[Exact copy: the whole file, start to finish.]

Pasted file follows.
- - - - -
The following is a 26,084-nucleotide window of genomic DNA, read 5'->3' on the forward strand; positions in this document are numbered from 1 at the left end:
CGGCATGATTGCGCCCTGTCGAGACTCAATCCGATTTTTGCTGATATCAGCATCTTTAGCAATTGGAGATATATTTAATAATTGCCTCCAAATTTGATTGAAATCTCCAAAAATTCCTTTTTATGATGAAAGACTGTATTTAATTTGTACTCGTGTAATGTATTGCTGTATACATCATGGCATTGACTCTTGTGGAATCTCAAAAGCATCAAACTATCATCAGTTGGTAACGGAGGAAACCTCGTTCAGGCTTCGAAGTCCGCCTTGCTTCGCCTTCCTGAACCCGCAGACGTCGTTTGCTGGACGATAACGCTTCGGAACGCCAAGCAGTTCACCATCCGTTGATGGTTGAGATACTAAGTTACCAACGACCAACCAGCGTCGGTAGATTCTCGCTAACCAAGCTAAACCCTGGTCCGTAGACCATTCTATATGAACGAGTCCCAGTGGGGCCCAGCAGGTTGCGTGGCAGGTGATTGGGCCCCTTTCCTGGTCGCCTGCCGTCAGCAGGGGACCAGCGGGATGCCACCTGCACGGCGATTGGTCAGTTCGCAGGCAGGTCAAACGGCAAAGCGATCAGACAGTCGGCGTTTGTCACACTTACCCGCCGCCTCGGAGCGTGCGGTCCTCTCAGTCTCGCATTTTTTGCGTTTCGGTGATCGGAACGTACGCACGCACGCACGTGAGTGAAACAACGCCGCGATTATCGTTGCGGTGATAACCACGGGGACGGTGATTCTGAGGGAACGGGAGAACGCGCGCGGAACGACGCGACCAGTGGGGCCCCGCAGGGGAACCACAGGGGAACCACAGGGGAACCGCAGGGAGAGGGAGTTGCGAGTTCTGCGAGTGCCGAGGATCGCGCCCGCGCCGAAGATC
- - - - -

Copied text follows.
The following is a 26,084-nucleotide window of genomic DNA, read 5'->3' on the forward strand; positions in this document are numbered from 1 at the left end:
CGGCATGATTGCGCCCTGTCGAGACTCAATCCGATTTTTGCTGATATCAGCATCTTTAGCAATTGGAGATATATTTAATAATTGCCTCCAAATTTGATTGAAATCTCCAAAAATTCCTTTTTATGATGAAAGACTGTATTTAATTTGTACTCGTGTAATGTATTGCTGTATACATCATGGCATTGACTCTTGTGGAATCTCAAAAGCATCAAACTATCATCAGTTGGTAACGGAGGAAACCTCGTTCAGGCTTCGAAGTCCGCCTTGCTTCGCCTTCCTGAACCCGCAGACGTCGTTTGCTGGACGATAACGCTTCGGAACGCCAAGCAGTTCACCATCCGTTGATGGTTGAGATACTAAGTTACCAACGACCAACCAGCGTCGGTAGATTCTCGCTAACCAAGCTAAACCCTGGTCCGTAGACCATTCTATATGAACGAGTCCCAGTGGGGCCCAGCAGGTTGCGTGGCAGGTGATTGGGCCCCTTTCCTGGTCGCCTGCCGTCAGCAGGGGACCAGCGGGATGCCACCTGCACGGCGATTGGTCAGTTCGCAGGCAGGTCAAACGGCAAAGCGATCAGACAGTCGGCGTTTGTCACACTTACCCGCCGCCTCGGAGCGTGCGGTCCTCTCAGTCTCGCATTTTTTGCGTTTCGGTGATCGGAACGTACGCACGCACGCACGTGAGTGAAACAACGCCGCGATTATCGTTGCGGTGATAACCACGGGGACGGTGATTCTGAGGGAACGGGAGAACGCGCGCGGAACGACGCGACCAGTGGGGCCCCGCAGGGGAACCACAGGGGAACCACAGGGGAACCGCAGGGAGAGGGAGTTGCGAGTTCTGCGAGTGCCGAGGATCGCGCCCGCGCCGAAGATC